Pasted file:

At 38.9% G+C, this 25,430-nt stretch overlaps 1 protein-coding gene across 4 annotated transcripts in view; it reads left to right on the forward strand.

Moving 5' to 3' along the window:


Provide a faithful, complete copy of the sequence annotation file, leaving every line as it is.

At 38.9% G+C, this 25,430-nt stretch overlaps 1 protein-coding gene across 4 annotated transcripts in view; it reads left to right on the forward strand.

Moving 5' to 3' along the window: